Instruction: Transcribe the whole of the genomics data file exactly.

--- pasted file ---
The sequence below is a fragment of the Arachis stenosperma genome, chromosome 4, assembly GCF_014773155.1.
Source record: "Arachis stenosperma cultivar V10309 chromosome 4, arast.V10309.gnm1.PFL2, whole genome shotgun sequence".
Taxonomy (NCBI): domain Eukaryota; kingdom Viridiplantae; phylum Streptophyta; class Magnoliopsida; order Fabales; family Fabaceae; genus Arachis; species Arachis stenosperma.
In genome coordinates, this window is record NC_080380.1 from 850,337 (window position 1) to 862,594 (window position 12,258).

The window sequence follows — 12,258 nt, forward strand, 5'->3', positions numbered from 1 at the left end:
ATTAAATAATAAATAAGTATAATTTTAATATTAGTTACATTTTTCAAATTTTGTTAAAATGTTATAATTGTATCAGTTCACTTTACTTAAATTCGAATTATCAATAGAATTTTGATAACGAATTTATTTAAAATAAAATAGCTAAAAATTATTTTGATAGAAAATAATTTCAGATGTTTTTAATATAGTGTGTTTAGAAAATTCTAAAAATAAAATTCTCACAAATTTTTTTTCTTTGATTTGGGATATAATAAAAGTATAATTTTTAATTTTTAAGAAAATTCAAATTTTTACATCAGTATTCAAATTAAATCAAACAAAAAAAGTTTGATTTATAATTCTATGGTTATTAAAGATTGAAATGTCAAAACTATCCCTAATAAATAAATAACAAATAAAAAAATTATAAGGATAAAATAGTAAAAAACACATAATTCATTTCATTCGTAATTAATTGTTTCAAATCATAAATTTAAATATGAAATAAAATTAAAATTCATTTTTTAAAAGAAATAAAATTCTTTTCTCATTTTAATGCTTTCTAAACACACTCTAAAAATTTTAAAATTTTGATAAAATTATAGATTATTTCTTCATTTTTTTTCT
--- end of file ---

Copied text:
The sequence below is a fragment of the Arachis stenosperma genome, chromosome 4, assembly GCF_014773155.1.
Source record: "Arachis stenosperma cultivar V10309 chromosome 4, arast.V10309.gnm1.PFL2, whole genome shotgun sequence".
Taxonomy (NCBI): domain Eukaryota; kingdom Viridiplantae; phylum Streptophyta; class Magnoliopsida; order Fabales; family Fabaceae; genus Arachis; species Arachis stenosperma.
In genome coordinates, this window is record NC_080380.1 from 850,337 (window position 1) to 862,594 (window position 12,258).

The window sequence follows — 12,258 nt, forward strand, 5'->3', positions numbered from 1 at the left end:
ATTAAATAATAAATAAGTATAATTTTAATATTAGTTACATTTTTCAAATTTTGTTAAAATGTTATAATTGTATCAGTTCACTTTACTTAAATTCGAATTATCAATAGAATTTTGATAACGAATTTATTTAAAATAAAATAGCTAAAAATTATTTTGATAGAAAATAATTTCAGATGTTTTTAATATAGTGTGTTTAGAAAATTCTAAAAATAAAATTCTCACAAATTTTTTTTCTTTGATTTGGGATATAATAAAAGTATAATTTTTAATTTTTAAGAAAATTCAAATTTTTACATCAGTATTCAAATTAAATCAAACAAAAAAAGTTTGATTTATAATTCTATGGTTATTAAAGATTGAAATGTCAAAACTATCCCTAATAAATAAATAACAAATAAAAAAATTATAAGGATAAAATAGTAAAAAACACATAATTCATTTCATTCGTAATTAATTGTTTCAAATCATAAATTTAAATATGAAATAAAATTAAAATTCATTTTTTAAAAGAAATAAAATTCTTTTCTCATTTTAATGCTTTCTAAACACACTCTAAAAATTTTAAAATTTTGATAAAATTATAGATTATTTCTTCATTTTTTTTCT